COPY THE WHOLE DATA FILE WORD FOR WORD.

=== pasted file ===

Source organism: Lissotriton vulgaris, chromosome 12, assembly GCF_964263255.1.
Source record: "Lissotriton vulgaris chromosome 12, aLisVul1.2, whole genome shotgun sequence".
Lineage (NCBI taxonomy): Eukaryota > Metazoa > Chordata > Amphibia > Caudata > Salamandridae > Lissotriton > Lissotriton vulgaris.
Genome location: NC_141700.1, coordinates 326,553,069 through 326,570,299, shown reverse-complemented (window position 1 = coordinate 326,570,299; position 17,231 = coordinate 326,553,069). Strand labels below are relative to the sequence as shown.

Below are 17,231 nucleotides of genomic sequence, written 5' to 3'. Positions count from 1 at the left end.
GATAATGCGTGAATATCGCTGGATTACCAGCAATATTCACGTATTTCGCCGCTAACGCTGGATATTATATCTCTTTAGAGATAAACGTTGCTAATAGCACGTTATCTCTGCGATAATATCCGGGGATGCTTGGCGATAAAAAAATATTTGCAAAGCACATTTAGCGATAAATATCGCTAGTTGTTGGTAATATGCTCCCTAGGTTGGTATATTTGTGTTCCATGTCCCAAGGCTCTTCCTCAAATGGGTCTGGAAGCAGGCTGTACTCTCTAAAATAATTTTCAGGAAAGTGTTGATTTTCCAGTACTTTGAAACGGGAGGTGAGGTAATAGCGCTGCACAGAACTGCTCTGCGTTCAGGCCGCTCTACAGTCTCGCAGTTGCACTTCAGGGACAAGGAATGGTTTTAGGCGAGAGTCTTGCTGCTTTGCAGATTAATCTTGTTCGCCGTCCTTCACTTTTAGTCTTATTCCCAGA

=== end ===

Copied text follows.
Source organism: Lissotriton vulgaris, chromosome 12, assembly GCF_964263255.1.
Source record: "Lissotriton vulgaris chromosome 12, aLisVul1.2, whole genome shotgun sequence".
Lineage (NCBI taxonomy): Eukaryota > Metazoa > Chordata > Amphibia > Caudata > Salamandridae > Lissotriton > Lissotriton vulgaris.
Genome location: NC_141700.1, coordinates 326,553,069 through 326,570,299, shown reverse-complemented (window position 1 = coordinate 326,570,299; position 17,231 = coordinate 326,553,069). Strand labels below are relative to the sequence as shown.

Below are 17,231 nucleotides of genomic sequence, written 5' to 3'. Positions count from 1 at the left end.
GATAATGCGTGAATATCGCTGGATTACCAGCAATATTCACGTATTTCGCCGCTAACGCTGGATATTATATCTCTTTAGAGATAAACGTTGCTAATAGCACGTTATCTCTGCGATAATATCCGGGGATGCTTGGCGATAAAAAAATATTTGCAAAGCACATTTAGCGATAAATATCGCTAGTTGTTGGTAATATGCTCCCTAGGTTGGTATATTTGTGTTCCATGTCCCAAGGCTCTTCCTCAAATGGGTCTGGAAGCAGGCTGTACTCTCTAAAATAATTTTCAGGAAAGTGTTGATTTTCCAGTACTTTGAAACGGGAGGTGAGGTAATAGCGCTGCACAGAACTGCTCTGCGTTCAGGCCGCTCTACAGTCTCGCAGTTGCACTTCAGGGACAAGGAATGGTTTTAGGCGAGAGTCTTGCTGCTTTGCAGATTAATCTTGTTCGCCGTCCTTCACTTTTAGTCTTATTCCCAGA